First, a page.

This article introduces readers to potential US international tax issues that a business entity may face when it elects to operate as a partnership for US tax purposes (all together “partnership international tax issues”). The focus of this article is on partnership international tax issues, particularly where US partnerships have a foreign partner and foreign partnerships have a US partner. The purpose of this article is to just identify the strategic groups of partnership international tax issues; future articles will analyze these issues in more depth.
Partnership International Tax Issues: Two Main Fact Patterns
As stated above, the partnership international tax issues outlined below concern primarily one of the following situations. First, a partnership is a US partnership and a foreign person invests in this partnership. Second, a partnership is a foreign partnership and a US person invests in this partnership.
The Internal Revenue Code (“IRC”) deals with both situations in a different manner. They are taxed differently, and a partnership and/or its partner may have to file different information returns.
Partnership International Tax Issues: Classification Issues
Three important US international tax issues exist with respect to classification of partnerships. First, classification of an entity or arrangement as a partnership. The tax classification of a partnership that is officially formed by filing appropriate organizational documents with the proper government entity is usually fairly clear. This is not the case, however, with respect to a situation where parties enter into a contractual arrangement which exhibit features similar to a partnership. In these situations the IRS may determine such a contractual arrangement to be a partnership for US tax purposes; these are so-called “contractual partnerships”.
Second, classification of a partnership as “domestic” or “foreign”. Again, the easiest cases are those that involve a formally-organized partnership, but contractual partnerships raise a lot of difficult issues.
Third, classification of a partnership as either “resident” or “non-resident”.
Partnership International Tax Issues: Issues Concerning Inbound Investments
An important set of US international tax issues arises when a foreign person invests in a US partnership. Most of these issues would arise in situations where the partnership trades or otherwise does business in the United States. The most salient issues concern: partnership formation, taxation of partnership operations, taxation of partnership distributions and sale of a partnership interest by a foreign partner. We will discuss these issues in more detail in the future.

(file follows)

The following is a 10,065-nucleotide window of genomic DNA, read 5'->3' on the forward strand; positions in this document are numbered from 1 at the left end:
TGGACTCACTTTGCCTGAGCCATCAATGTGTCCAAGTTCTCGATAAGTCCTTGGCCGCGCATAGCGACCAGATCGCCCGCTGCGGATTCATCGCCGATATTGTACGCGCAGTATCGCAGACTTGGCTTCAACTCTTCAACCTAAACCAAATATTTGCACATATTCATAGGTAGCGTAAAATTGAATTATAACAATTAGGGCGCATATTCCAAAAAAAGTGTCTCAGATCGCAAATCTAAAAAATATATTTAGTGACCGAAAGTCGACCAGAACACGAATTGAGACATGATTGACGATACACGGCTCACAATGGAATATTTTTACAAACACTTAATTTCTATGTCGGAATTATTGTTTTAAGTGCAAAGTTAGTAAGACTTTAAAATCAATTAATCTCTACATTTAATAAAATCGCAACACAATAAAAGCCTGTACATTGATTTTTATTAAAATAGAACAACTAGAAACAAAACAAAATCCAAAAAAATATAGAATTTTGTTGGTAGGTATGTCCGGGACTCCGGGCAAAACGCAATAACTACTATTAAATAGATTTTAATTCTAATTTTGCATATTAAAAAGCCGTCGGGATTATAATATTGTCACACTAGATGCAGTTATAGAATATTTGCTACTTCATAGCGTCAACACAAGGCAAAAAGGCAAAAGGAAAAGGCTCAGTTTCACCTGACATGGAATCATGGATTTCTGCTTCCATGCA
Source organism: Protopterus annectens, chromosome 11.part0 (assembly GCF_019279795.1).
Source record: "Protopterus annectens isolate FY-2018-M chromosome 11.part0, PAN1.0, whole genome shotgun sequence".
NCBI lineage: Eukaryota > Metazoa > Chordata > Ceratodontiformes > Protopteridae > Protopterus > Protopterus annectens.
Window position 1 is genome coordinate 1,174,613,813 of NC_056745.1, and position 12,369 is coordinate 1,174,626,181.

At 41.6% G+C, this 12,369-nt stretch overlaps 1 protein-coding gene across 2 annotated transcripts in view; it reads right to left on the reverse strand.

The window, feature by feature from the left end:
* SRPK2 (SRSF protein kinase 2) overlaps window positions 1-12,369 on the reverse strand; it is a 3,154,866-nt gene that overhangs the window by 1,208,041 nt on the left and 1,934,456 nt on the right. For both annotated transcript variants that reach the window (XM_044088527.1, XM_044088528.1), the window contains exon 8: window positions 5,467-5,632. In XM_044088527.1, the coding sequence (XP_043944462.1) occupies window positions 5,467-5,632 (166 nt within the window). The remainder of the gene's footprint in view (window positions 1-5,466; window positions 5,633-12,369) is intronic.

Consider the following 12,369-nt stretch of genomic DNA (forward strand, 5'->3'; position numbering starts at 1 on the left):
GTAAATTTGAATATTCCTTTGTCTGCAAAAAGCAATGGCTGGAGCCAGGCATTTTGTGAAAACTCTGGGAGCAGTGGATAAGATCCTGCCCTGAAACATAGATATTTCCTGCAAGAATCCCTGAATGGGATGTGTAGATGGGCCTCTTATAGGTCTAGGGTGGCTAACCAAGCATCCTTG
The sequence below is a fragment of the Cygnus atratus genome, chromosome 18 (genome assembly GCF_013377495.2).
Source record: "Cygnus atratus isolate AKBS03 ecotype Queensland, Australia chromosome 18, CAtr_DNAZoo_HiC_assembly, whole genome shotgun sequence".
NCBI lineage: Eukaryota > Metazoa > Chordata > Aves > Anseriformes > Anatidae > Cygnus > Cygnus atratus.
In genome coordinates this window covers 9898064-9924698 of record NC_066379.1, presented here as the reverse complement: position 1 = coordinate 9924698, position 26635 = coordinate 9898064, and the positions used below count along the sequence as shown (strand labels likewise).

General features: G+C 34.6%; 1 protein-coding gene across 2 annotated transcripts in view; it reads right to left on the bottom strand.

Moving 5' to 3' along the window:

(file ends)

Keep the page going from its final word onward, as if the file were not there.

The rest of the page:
Partnership International Tax Issues: Issues Concerning Taxation of Outbound Investments
Another highly important set of issues arises when a US person does business through a foreign partnership. The most important of these issues concern: acquisition of an interest in a foreign partnership, taxation of foreign partnership income allocated to US partners and disposition of an ownership interest in a foreign partnership.
These issues interconnect in an interesting and very complex way with such issues as income source rules, foreign tax credit, Subpart F rules and so on. The interaction of these issues may directly affect taxation of foreign income of a US partner. In future articles, we will cover this very diverse set of partnership international tax issues concerning taxation of outbound investments.
Partnership International Tax Issues: Tax Withholding Issues
US international tax law subjects domestic partnerships to a great variety of tax withholding rules whenever they have foreign partners with effectively connected income. Most common of these rules are the ones that concern partnership distributions to a foreign partner. Another very common example is Foreign Investment in Real Property Tax Act of 1980, commonly known as “FIRPTA”, tax withholding requirements. Again, we will cover these tax withholding issues as well as the problem of “effectively connected income” in future articles.
Partnership International Tax Issues: Tax Treaties
Bilateral tax treaties form an important part of US international tax law concerning taxation of partnerships. Partnership taxation is affected by a host of tax treaty issues. For example, the treatment of “hybrid” and “reverse hybrid” entities, tax treaty benefits and the issue of “imputed” permanent establishment are all highly important tax treaty issues that directly affect partnership taxation under US tax law. In future article, we will discuss selected tax treaties as well as certain features common to most US tax treaties.
Partnership International Tax Issues: Information Returns and Income Tax Returns
Numerous tax filing requirements are imposed on partnerships, especially US partners of foreign partnerships. The most salient information returns are those required by the Internal Revenue Code (“IRC”) Sections 6031, 6038 and 6046A. There is also an important interaction of these sections with information returns under the IRC Sections 6038A and 6038C. We will cover the partnership information and income tax returns in future articles.
Contact Sherayzen Law Office for Professional Help Concerning Partnership International Tax Issues
If you are a US person who owns an interest in a foreign partnership or a foreign person who owns an interest in a US partnership, contact Sherayzen Law Office for professional help. Our highly-experienced international tax team, headed by attorney Eugene Sherayzen, will help you identify your US international tax compliance issues and help you resolve them.
If you are facing an IRS audit concerning partnership international tax issues, you should call us as soon as possible to obtain the maximum benefit from our advice.